At Olympia London, we pride ourselves on bringing together everyone we work with, from different countries, religions, genders and sexual orientations. We believe the events industry provides the perfect catalyst to achieve these inclusive opportunities, where groups of people with similar interests can develop ideas, share in each other’s experiences and celebrate change.
So how do we do it and how can you bring diversity to your shows in an impactful way?
Read on as we catch up with fellow event organisers, Nathan Stone (NS), Creative Director of DragWorld and Waleed Jahangir (WJ), Owner of London Muslim Shopping Festival, who create spectacular shows that celebrate full inclusivity and truly represent the diverse society we live in.
What does inclusive mean to you?
Albeit hard to quantify, inclusion is a topic gaining momentum across the event industry with organisations seeing the benefits it has on unlocking innovation and driving market growth as WJ notes ‘…your ability to deliver an amazing event is all that matters. We are in a creative industry where we’re constantly having to develop new ideas and new ways of doing business. Inclusivity gives us diverse backgrounds and experience for innovation’. He continues ‘the same people, from the same place with roughly the same education and background leads you to the same place - that's how we have been able to create, build and sustain a raft of new events.’
Indeed, in more cases than not, it’s the simple answers which deliver on true inclusivity, resonating the best with event goers, as NS highlights ‘…with support of a great counsel of LGBT friends and family, I’ve found it’s so much easier to tackle inclusivity from the angle of not excluding anyone, whether that be by gender, sexuality, race or anything other. Specifically, for DragWorld, it’s vitally important to have an inclusive show in both attendees but also talent to allow for guests to meet the hero’s they connect with.’
What have you implemented and refined to incorporate inclusion?
There is never just one way to achieve inclusion and diversity within events. Depending on the audience, location and format, event organisers must adapt to bring forward new creative ideas and test the status quo. As DragWorld has experienced ‘… we’ve changed a lot in three years and hope we never stop changing and learning from every person we meet. I believed it had to be a conscious effort for diversity to sit across the whole event, from marketing to talent booked, to gender neutral bathrooms and providing changing rooms on site for those who didn’t feel comfortable in their convention clothes’.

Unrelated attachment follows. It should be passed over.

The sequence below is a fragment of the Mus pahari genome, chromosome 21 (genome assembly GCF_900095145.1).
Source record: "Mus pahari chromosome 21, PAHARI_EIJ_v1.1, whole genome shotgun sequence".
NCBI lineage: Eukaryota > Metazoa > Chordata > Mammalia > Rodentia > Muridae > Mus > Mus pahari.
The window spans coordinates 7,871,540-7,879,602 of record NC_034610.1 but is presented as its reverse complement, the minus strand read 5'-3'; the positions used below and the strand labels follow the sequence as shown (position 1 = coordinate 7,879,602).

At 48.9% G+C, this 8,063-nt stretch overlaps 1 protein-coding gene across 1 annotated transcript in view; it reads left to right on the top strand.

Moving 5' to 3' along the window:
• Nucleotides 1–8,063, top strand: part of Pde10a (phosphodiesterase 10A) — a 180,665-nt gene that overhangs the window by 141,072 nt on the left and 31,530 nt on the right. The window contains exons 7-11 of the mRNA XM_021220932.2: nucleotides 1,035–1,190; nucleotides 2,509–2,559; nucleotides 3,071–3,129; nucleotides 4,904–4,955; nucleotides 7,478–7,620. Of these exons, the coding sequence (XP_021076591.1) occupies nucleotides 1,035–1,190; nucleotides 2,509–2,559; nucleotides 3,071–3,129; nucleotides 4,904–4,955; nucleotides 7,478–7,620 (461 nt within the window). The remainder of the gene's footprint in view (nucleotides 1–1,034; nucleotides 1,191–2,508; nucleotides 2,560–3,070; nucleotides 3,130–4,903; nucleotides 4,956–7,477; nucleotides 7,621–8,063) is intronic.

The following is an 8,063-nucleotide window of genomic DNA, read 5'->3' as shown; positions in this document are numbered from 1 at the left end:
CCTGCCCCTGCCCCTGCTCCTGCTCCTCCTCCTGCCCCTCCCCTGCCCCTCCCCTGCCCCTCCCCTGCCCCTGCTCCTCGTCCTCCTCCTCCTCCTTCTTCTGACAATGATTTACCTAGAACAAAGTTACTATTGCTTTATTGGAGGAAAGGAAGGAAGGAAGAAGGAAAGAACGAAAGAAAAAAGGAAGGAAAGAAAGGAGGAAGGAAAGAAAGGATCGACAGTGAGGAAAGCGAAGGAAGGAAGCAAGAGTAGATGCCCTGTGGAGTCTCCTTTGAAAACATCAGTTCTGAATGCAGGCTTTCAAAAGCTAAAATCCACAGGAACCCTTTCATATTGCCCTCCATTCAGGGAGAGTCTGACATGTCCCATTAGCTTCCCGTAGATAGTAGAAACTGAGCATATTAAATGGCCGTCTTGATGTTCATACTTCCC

NS continues, ‘last year’s addition of UK Performance stage meant we were able to showcase the best of the UK and show it’s true diverse, from the burlesque female drag queen Lolo Brow to our favourite drag king Chiyo, who is appearing again and expanding our inclusivity even further by programming a booth of the UK’s best Drag Kings.’
How does the industry encourage organisers to exchange knowledge and advice to help others?
Ways of ensuring event planners across the industry learn from each other to improve how they approach inclusion are actually difficult to find. ‘Everyone seems to do their own thing’ comments WJ. Opportunities to share best practice and inform others about their experiences are not in abundant supply as NS informs ‘… we haven’t really seen much interaction with other show organisers [but]…I think opportunities such as round table discussions are vital to aid in supporting other organisers to reach the same goal of inclusivity across their portfolio of events. It may be something we even offer to chair in the near future.'
What’s your advice for other organisers considering the same goal?
NS. ‘Everybody wants to see the market change and for all events to be inclusive. This means that everyone is on the push for it to happen and supporting the changes. Ask questions within the community and seek help. The want to change and include all walks of life, and personal journeys, will find yourself with a counsel of support from the LGBT community who can provide advice as you go!’
WJ. ‘If you have no understanding of inclusivity, find someone that does and ask them. We are consulting with blue chip brands on helping them become inclusive, if they can do it, so can you.’